I just completed my first week here in a new role, as head of community outreach and corporate philanthropy. As I jump in, my goal is to listen and learn as much as possible; and to acquaint more of my colleagues with our community, and vice versa.
Even in this first week, I’ve connected with more than 25 employees and 15 community groups. I’ve learned a lot, and have distilled the week into these five findings:
- Employees give back. As I’ve met people this week and they learn about my role, they tell me about the nonprofits where they have worked, or organizations where they currently volunteer. There’s Lindsay who organizes San Francisco Twitter employees to serve meals at Glide; Jacob, who is committed to giving away 10% of his income and is encouraging others to as well; and Kayla, who just taught a class on job searching with social media at the San Francisco Public Library. Beyond San Francisco, I’ve also discovered that Twitter Dublin selects and supports a charity of the year, and this year it’s the Ireland Cancer Society. Even though I’m just scratching the surface, it’s really heartening to see how people are involved.
- Twitter gives back. You may already know that Twitter provides its employees with delicious meals, but in addition we ensure that no food is wasted. We work with Food Runners, whose volunteers distribute all donated leftovers to people in need at organizations like Golden Gate Senior Services and the Father Alfred Center. Our Food Services Team, organizes sandwich assembly lines during our regular employee service days, called Friday for Good (coming up in June). I met an intern participating in the San Francisco-based Year Up internship program (she’s learning tech support), and I met with our neighbors from Oasis for Girls. We can occasionally offer up our event space to great groups like theirs to host their own fundraisers. And this week, we received a thank-you note from the Eviction Defense Collaborative, whom we support to help tenants avoid eviction from their San Francisco homes.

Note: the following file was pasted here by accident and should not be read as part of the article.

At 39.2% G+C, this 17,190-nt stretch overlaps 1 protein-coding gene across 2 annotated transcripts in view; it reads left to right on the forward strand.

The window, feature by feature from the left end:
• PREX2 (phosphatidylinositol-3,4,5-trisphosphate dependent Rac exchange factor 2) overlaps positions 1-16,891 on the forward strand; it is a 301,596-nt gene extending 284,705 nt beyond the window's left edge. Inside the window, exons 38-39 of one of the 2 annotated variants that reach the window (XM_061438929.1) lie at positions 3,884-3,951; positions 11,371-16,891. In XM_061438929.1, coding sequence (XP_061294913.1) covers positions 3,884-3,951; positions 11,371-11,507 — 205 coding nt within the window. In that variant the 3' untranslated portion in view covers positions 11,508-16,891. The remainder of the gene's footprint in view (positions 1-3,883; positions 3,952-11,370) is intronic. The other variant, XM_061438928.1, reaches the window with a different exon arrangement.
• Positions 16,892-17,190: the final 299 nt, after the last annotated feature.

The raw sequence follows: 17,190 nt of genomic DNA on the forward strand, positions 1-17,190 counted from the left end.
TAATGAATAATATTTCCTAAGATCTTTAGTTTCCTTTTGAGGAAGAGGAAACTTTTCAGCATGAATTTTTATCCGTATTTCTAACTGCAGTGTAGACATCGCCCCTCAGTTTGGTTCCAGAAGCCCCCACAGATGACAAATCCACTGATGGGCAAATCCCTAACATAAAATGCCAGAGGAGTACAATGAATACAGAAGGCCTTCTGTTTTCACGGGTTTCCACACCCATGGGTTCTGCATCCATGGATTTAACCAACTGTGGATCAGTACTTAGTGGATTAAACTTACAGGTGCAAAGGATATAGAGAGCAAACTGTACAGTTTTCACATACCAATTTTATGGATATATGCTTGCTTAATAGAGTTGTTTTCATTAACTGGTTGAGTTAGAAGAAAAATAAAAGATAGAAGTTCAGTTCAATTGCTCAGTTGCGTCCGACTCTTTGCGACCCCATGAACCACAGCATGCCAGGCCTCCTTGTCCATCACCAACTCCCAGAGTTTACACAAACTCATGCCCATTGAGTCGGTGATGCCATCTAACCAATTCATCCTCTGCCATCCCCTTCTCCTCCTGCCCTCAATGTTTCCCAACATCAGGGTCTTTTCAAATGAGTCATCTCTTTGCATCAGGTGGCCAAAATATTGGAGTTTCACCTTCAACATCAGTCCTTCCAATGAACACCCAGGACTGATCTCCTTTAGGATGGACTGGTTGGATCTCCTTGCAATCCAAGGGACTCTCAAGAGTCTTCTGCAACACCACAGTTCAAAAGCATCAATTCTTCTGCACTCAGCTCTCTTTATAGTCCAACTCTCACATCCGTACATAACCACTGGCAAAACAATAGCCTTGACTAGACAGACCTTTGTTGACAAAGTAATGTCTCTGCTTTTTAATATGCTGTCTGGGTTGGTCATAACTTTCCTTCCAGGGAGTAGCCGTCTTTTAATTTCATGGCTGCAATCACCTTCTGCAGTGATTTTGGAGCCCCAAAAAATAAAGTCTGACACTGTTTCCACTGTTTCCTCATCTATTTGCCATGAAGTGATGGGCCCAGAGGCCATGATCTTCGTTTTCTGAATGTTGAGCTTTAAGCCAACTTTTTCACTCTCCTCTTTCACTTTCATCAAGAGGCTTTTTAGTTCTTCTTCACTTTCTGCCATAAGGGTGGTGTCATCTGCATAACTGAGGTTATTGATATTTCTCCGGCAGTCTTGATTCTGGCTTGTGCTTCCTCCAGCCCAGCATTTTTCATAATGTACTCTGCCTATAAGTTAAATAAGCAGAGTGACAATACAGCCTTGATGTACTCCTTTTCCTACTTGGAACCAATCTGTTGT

- Interesting people visit Twitter. Folks like Adam Braun from Pencils for Promise and Arianna Huffington stop by to meet employees and talk about their passions. These visits give our engineers, designers and product teams wonderful ideas and inspiration for Twitter.
- Twitter is transparent. Twitter cares a lot about simplicity in product design, and it turns out we also care about communicating among ourselves clearly. At orientation for new employees, the heads of various parts of the company (including Dick, our CEO) come to talk about their work. I was pleased to see how accessible and down to earth everyone was, and so appreciate that Twitter values openness such that even bright-eyed new staffers are entrusted with critical business information.
- Twitter is powerful. Twitter has had a lot of significant moments in its 8 years. Last week our response to being banned in Turkey (here’s our first note, and the second, after a subsequent court decision supported free expression) was a strong reminder of the influence this platform has.
It’s exciting to be embarking on this journey and see what positive impact we can have both locally and around the world. I’m pleased to learn about all of these bright spots, and know there’s still a lot more the company can achieve in terms of outreach and giving. If you have thoughts to share about these preliminary reflections, reach out to firstname.lastname@example.org. Here’s to all that lies ahead!